I know, I know: there’s been a lot of news about Facebook lately, and not much (if any) of it has been positive. If you’ve sworn off the social media giant, that’s completely understandable! I don’t use it for personal reasons much at all anymore, especially since the newsfeed has turned into 90% ads. However, Facebook Groups for artists are actually great tools you can leverage to get your work seen by a much larger audience than just your friends and family. As you may remember, I touched on Facebook Groups in a previous post, but they’re so useful that I decided it’s worth going into a little more detail on the subject.
Facebook Pages vs. Facebook Groups
First, the basics: there are two types of pages you can connect to your personal profile: Facebook Pages and Facebook Groups.
Facebook Pages have their use. They are a great place for businesses to list up-to-date store hours, products, events, and so on. Customers can also leave reviews, which are useful for any interested parties researching a product or company. If you are trying to sell your art on a consistent basis, I do recommend having an artist page so you can direct potential buyers there when they have questions.
However, these pages have some definite drawbacks, too. The biggest issue is that Facebook’s algorithms make it almost impossible for your new posts to be seen unless 1) the few people who do catch a post share it widely, or 2) you pay through the teeth to run each one as a Facebook ad. For this reason, I’ve come to think of Facebook Pages as reference sources, not marketing tools.
Facebook Groups are far more interactive and far easier to promote than Facebook Pages. This is good news for you on both sides of the coin: if you join a group, you’ll often get notifications when someone posts something of interest, and if you create a group yourself, the people who join it are much more likely to see your posted work and information.
Facebook Groups for Artists: Join a Community
As an artist, joining a handful of Facebook Groups gives you an immediate community you can use to share your latest projects, ask for advice on anything that’s tripping you up, and discover new styles and materials you might want to explore. If you want great feedback on your work, comment on other posts as much as possible. People respond most frequently to the members who are most willing to help others. Bonus: if you respond frequently enough to develop a reputation as an expert in one material/technique/etc., you may even see people start tagging you when a related question is asked!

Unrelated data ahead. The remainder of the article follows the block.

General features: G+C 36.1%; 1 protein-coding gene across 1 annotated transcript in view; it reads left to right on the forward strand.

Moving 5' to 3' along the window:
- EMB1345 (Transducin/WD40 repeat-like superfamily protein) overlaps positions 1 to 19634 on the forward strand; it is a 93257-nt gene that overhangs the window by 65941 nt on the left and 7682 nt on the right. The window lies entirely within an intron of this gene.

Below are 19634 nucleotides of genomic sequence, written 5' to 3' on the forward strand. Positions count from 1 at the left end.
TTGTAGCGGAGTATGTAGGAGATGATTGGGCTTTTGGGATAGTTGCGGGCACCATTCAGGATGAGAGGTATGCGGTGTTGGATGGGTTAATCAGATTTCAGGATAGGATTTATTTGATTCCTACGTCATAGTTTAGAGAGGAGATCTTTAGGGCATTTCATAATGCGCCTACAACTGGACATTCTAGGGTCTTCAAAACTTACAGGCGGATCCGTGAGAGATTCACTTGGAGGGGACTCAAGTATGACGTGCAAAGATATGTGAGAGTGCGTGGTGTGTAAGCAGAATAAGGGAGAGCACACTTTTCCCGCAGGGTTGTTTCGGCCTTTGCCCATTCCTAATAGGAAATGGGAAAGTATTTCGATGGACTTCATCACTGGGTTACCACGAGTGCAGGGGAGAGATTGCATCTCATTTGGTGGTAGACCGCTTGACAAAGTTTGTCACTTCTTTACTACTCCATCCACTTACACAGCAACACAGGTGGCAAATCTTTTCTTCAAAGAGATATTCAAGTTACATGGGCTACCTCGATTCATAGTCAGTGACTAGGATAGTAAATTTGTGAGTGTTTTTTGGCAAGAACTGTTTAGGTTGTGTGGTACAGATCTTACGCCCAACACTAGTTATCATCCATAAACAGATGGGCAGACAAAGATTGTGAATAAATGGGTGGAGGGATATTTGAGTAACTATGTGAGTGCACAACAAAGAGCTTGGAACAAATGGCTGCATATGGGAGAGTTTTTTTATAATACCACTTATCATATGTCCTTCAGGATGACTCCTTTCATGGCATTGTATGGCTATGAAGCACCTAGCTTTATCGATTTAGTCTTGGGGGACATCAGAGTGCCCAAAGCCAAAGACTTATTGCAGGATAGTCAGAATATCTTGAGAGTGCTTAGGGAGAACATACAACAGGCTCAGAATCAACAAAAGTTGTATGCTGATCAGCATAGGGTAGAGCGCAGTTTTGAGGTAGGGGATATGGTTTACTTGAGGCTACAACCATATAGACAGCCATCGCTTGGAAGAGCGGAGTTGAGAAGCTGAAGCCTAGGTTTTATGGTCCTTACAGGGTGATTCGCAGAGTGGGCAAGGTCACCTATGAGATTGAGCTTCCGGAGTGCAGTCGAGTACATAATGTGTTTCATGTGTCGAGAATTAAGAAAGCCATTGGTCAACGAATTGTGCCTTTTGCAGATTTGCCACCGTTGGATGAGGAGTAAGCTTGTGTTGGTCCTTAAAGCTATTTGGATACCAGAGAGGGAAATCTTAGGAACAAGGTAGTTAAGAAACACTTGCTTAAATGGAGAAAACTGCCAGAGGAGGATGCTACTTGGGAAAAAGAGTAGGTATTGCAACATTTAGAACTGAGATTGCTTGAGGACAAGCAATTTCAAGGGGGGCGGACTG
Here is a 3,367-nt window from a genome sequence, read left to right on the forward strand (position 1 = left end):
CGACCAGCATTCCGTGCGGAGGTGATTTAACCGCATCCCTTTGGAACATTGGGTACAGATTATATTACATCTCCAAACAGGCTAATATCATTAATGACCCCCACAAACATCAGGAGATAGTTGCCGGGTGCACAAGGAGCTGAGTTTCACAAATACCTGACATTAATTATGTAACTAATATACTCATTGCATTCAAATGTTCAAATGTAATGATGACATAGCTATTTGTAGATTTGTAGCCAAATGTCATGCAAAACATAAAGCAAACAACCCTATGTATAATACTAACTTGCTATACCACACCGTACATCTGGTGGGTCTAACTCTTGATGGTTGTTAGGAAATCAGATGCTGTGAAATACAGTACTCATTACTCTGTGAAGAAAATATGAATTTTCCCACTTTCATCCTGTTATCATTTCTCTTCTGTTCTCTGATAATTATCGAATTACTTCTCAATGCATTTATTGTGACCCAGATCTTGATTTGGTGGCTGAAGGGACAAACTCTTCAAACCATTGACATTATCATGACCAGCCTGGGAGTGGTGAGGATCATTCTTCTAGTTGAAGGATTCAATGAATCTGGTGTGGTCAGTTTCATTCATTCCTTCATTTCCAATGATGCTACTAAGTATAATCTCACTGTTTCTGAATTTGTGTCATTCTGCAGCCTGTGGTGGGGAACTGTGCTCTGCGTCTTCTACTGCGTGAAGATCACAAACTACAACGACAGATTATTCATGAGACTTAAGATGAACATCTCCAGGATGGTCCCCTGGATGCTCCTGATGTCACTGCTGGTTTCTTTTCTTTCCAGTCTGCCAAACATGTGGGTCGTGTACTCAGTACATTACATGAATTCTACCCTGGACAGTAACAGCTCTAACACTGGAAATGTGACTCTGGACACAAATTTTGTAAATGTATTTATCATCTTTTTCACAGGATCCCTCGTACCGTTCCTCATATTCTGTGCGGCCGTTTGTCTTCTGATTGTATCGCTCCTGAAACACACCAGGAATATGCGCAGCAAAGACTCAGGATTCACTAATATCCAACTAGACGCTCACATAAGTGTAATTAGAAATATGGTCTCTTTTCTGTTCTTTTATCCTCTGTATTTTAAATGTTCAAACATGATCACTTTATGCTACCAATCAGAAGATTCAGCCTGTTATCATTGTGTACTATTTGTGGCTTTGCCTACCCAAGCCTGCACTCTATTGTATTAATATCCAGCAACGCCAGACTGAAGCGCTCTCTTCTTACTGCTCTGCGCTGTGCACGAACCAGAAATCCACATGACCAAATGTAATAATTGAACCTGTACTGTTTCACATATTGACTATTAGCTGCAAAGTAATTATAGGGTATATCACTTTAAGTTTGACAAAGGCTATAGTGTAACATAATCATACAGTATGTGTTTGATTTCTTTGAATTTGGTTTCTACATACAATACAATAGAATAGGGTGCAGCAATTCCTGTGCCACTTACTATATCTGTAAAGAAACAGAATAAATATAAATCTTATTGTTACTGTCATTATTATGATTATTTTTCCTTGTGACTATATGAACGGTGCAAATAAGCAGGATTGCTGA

There are a ton of Facebook Groups for artists out there, and a simple Google search will turn up list after list of the best examples. I’ll plug Artists Trying to Make a Living Creating Art since that’s the one I use most. It’s a big, diverse group, and the level of talent you’ll see from the members is amazing!
This is also a good place for me to mention that I have my own group started: VanDuinen Studio’s Inspiration Club. Mine is still in its infancy, but I look forward to seeing it grow and develop over the course of time. Come join!
Facebook Groups for Artists: Lead a Community
If you decide to lead a community as part of your brand, I can tell you that it’s a big learning process! But it’s a fun process, and I have come up with a few pointers to help you breathe life into it.
1) Make it a closed group
Trust me, this will make the growth of the group go slooowly. But the beauty of a closed group is that you can set a few simple questions that potential members have to answer before you approve their request to join. If you’re like me and will be the only moderator of the group, this helps you ensure that you only have people involved who really want to be there and won’t set a bunch of virtual fires for you to put out.
2) Encourage engagement as much as possible
Just because someone joined a group doesn’t mean they’ll immediately jump in and start conversations. It’s a good idea to create a list of questions to ask the crowd each week. You don’t necessarily have to cover every single day, but a good handful will show people that you’re an active leader. I’m currently aiming for 3x per week. Plus, the resulting conversations will hopefully spark other questions and posts from the rest of your members.
3) Be present
Don’t just create the group and leave! I’m in several Facebook Groups, and the ones where the creator pops in and answers questions are by far the most popular and most helpful. It helps you develop relationships with your audience, too. If they know you and like you, they’ll be more likely to support you long term.
That’s all for this week! Once again, I invite you to join VanDuinen Studio’s Inspiration Club: a community built to support and encourage artists working with all mediums. It’s one of many in the sea of Facebook Groups for artists, but I do my best to make everyone feel welcome there. 🙂
P.S. Did you find this post helpful? I think you’d love the weekly newsletter: